Most of our infrastructure has decayed and not safe for operations. At a time when oil prices are falling from 140$ per barrel to less than 30$ and lesser production costs, that was what we took over as an administration. Nigeria owed $600 billion to airlines doing business in the country in 2015. Looking at these challenges, we decided to go pick those critical infrastructures to develop and build them as our starting point.
We thought that implementing the roadmap will see an increase in the number of people flying as they would use aviation as an alternative when it is efficient, safer and faster. We grew the passenger numbers from 8 million to 18 million today in five years and this is very significant.
Fastest Growing Sector
The aviation industry from the back side has become the fastest growing sector in the country today this according to the Nigeria Bureau of Statistics (NBS) figure and Federal ministry of Finance and Budget Planning.
The Civil Aviation in Q4 in 2018 became the 2nd fastest growing sector in the country due to the fact that the roadmap was implemented correctly. In 2019 Q4 it became the fastest growing sector in the country today and this according to the NBS and Federal Ministry of Budget and National Planning figures. Most of the time these things are not there because passengers don’t see what we are doing in Civil Aviation except terminals building and national carrier issue.
Abuja Runway Repair
There are several things we have done to improve on our safety to make people to fly, but most of these things cannot be seen. For example, we installed Category 3 landing system somewhere in the airport. The passengers can’t see this but we know what it is and the importance to flying, people are happy to fly because we made it efficient.
However, people remember things like the Abuja closure because the runway was packed up, it was a complete reconstruction of the runway that was done. I remember we spent months to be able to convince Nigerians that we should close the runway. It took us months to convince Nigerians but we spent just two minutes to convince the President.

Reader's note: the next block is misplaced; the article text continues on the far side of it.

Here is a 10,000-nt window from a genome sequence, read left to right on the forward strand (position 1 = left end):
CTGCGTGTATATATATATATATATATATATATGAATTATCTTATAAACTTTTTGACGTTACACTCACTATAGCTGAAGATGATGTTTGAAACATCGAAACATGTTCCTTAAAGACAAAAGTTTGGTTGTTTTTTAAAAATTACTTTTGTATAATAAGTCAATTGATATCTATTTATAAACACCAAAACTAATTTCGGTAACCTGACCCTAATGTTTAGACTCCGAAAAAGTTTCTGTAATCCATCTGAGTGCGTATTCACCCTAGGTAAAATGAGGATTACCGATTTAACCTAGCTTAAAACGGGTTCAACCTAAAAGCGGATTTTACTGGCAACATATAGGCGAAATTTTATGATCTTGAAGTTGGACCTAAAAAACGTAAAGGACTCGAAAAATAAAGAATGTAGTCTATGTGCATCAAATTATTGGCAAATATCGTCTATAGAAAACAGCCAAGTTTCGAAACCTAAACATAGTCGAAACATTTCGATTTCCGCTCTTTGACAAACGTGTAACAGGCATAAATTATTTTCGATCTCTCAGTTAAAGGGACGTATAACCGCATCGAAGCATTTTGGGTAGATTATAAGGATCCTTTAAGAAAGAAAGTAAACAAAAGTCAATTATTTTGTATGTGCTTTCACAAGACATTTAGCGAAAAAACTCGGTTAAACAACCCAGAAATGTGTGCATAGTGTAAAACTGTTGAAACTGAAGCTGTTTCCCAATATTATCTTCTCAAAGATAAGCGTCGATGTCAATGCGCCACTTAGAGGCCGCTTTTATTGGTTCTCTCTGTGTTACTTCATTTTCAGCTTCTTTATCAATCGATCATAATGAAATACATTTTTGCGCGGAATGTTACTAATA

Looking at state of the runway with the bad state we didn’t want it to continue. If anything had occurred on the then runway over 500 hundred lives would have been lost. I would have been so ashamed of myself and not have face in the society. I explained my view to Mr. President with pictures of the situation in the Abuja airport and he asked what the solution is? I told him we needed to close the runway and repair it. The president thought for some seconds and he said to me, “Hadi go and plan very well” and I obeyed. Today, we are all happy about the runway, we gave the duration for the construction and we deliver it short of two days.
Aviation Training School, Zaria
Another thing dear to my heart is where we met the training school in Zaria and where it is today. It has become the center of excellence today for Africa. International Civil Aviation Organization (ICAO) conducted audit around the world of all the schools in aviation and from what we have been doing it has become the center of excellence for Africa, offering one of the best training with the highest number of ICAO training courses in the entire world today.
We went to the President to explain that we were approving on quarterly basis $400,000 to train our fire fighters in Cameron. I realized this didn’t make sense and didn’t bode well for the country. We had to make inquiry on the cost of the fire fighting simulator as fire fighting is very fundamental equipment in every airport. If there is no fire fighter in an airport, the airport is closed. This training is pertinent and the President gave approval for us to get fire fighting simulator. So, we stopped paying half a million quarterly to go to Cameroon to train. Today, we have that fire fighting simulator that cost $5.2 billion in Zaria fully completed and training will begin soon.